- I left work early today, tired from my trip. The writers strike complicates things; productions are stopped running out of material to shoot. If nothing is written then there is no direction to follow, nowhere to go, everything grinds to a halt. It is hard to determine which side is right, especially knowing both sides of the argument and having friends, associates in both camps. It is hard not to understand the reasons motivating WGA demands even as I worry about long term consequences as pinpointed by the threat of not allowing material to be written for the award shows. After all the awards will take place, material will be needed and if the material is not written by guild members and if said material tickles funny bones… what would that mean for the WGA and us members? What does all this mean for the future of scripted television? What does all this have to do with the act, the need to write?... Read More
An A for Effort: Microsoft's Annual Report Card
- If tech companies were school students, Apple would be that cool guy who's the center of attention, dates the head cheerleader, drives the fancy sports car and is invited to the hottest parties. The one who talks big and even though he doesn't always live up to his promise we forgive him for it. Teachers favor him because they can't resist his eloquence and good looks. So if Apple is the popular kid where does that leave Microsoft? That's an easy one, he would be the committed student, the one who is no genius but will do something over and over until he either gets it right or you give him a grade just to make him stop. He doesn't care that he's not a natural talent and he'll beat you to death with his determination. Yes he lacks the charm of Apple but he has studied both the game and the players, calculating and weighing each outcome before moving them around like chess pieces. We've head technology pundits going on and on about how brilliantly Steve Jobs and Apple have... Read More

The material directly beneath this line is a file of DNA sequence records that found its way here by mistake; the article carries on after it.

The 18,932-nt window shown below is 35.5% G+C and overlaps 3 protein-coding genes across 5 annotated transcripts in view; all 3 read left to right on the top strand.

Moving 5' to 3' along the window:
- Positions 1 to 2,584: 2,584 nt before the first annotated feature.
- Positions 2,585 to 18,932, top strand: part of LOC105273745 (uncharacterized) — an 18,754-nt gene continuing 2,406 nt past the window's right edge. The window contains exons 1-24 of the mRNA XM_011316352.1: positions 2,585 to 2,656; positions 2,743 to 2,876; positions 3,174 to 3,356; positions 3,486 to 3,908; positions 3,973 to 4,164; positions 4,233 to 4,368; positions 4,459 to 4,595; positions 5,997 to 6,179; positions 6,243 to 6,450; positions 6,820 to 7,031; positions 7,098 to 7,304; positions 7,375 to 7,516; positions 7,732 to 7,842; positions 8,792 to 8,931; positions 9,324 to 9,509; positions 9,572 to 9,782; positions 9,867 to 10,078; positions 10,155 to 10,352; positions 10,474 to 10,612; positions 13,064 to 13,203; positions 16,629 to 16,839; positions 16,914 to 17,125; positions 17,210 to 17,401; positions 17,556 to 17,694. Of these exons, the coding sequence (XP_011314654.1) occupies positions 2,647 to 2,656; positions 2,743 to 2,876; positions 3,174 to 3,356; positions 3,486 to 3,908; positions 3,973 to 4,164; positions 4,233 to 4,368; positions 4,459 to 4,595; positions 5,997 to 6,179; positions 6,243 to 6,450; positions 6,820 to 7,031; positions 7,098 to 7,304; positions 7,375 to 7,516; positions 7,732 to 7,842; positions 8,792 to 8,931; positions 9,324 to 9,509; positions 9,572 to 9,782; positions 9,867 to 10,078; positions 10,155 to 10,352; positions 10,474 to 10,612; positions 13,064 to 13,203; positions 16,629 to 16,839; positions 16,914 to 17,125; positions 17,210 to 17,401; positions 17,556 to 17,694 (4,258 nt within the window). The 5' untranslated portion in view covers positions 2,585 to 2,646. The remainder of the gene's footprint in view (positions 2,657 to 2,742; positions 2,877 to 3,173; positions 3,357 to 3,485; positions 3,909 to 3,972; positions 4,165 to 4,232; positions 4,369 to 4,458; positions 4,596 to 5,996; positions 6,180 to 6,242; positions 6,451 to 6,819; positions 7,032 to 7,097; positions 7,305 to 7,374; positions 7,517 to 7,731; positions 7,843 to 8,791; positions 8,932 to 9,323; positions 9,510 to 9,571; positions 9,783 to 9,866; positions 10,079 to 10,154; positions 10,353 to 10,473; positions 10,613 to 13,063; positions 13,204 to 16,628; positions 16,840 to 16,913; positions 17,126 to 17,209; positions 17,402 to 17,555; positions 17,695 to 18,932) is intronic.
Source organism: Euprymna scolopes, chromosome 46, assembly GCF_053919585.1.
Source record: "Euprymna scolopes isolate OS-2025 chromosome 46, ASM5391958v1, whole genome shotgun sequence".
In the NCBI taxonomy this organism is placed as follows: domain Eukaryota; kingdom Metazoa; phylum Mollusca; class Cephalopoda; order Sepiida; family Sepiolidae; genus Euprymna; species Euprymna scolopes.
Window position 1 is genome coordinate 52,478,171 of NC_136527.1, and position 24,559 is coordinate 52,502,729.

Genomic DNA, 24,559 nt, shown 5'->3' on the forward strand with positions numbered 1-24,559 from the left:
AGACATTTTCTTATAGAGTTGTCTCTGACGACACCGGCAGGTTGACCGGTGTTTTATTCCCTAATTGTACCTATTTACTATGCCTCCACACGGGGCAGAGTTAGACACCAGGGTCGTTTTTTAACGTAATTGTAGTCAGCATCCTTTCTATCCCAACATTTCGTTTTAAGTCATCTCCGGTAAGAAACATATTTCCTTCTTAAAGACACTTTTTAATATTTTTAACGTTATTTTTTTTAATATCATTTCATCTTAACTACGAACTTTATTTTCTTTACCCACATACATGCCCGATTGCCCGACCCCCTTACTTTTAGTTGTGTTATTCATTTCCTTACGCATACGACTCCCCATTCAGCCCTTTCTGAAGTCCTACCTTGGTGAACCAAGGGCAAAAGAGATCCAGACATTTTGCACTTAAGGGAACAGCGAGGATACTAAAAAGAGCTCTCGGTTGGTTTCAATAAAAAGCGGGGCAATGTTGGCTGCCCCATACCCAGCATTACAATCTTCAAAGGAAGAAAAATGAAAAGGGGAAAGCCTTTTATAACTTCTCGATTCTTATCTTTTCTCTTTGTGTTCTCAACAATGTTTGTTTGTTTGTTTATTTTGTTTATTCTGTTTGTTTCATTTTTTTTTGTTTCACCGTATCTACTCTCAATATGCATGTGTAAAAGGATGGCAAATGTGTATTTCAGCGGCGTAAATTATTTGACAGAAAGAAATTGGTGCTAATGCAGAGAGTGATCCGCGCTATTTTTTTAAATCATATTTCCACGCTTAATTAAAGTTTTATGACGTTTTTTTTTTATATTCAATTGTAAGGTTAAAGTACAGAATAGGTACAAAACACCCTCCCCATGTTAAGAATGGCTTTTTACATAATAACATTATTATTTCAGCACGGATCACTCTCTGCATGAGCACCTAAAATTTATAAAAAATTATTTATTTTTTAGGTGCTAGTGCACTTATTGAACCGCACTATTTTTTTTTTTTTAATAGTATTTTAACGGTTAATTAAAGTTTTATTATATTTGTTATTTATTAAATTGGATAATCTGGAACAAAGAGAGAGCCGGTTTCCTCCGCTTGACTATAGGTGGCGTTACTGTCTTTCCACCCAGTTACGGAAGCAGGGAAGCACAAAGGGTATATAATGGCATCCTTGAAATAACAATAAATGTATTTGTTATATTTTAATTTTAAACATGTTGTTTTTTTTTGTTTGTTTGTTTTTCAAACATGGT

Barbarians at the gates: The MPAA vs. the Pirates
- This summer Hollywood raked in well over $4 billion in US box office alone. An impressive financial achievement defying claims by the Motion Picture Association of America (MPAA), that the industry is being gutted. The MPAA is obsessed with pirates and not the rum drinking, treasure hunting, charming anti-hero Captain Jack Sparrow, that Johnny Depp made famous. Though with the $2.7 billion that the 'Pirates of the Caribbean' franchise reaped from its three movies and related tie-ins, I'd say being preoccupied with Depp would be more understandable. No, the MPAA lives in fear of big bad movie pirates who are waiting to plunder all those hard earned move profits off their backs. They have been sounding the alarm that the pirates are attacking since 2005 when there was a shocking 5.7 percent slump in box office revenue. Rather than blame that year's poor showing on the turkeys they released like 'Alone in the Dark', 'Dukes of Hazard' and 'Stealth' they found another culprit. Now don't get.... Read More